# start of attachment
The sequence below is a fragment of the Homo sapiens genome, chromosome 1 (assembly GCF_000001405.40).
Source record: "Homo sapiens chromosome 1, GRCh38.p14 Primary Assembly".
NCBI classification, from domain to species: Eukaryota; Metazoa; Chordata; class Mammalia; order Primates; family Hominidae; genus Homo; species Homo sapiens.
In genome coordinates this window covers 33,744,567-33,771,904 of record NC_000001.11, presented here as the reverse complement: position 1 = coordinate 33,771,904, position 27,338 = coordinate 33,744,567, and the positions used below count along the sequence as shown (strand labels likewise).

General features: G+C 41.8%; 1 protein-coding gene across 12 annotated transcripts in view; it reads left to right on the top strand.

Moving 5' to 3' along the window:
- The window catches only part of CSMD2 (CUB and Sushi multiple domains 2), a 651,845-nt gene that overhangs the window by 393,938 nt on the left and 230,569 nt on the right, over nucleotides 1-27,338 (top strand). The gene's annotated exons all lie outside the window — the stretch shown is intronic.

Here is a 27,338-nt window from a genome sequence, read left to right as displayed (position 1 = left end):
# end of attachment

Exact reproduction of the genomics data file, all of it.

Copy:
The sequence below is a fragment of the Homo sapiens genome, chromosome 1 (assembly GCF_000001405.40).
Source record: "Homo sapiens chromosome 1, GRCh38.p14 Primary Assembly".
NCBI classification, from domain to species: Eukaryota; Metazoa; Chordata; class Mammalia; order Primates; family Hominidae; genus Homo; species Homo sapiens.
In genome coordinates this window covers 33,744,567-33,771,904 of record NC_000001.11, presented here as the reverse complement: position 1 = coordinate 33,771,904, position 27,338 = coordinate 33,744,567, and the positions used below count along the sequence as shown (strand labels likewise).

General features: G+C 41.8%; 1 protein-coding gene across 12 annotated transcripts in view; it reads left to right on the top strand.

Moving 5' to 3' along the window:
- The window catches only part of CSMD2 (CUB and Sushi multiple domains 2), a 651,845-nt gene that overhangs the window by 393,938 nt on the left and 230,569 nt on the right, over nucleotides 1-27,338 (top strand). The gene's annotated exons all lie outside the window — the stretch shown is intronic.

Here is a 27,338-nt window from a genome sequence, read left to right as displayed (position 1 = left end):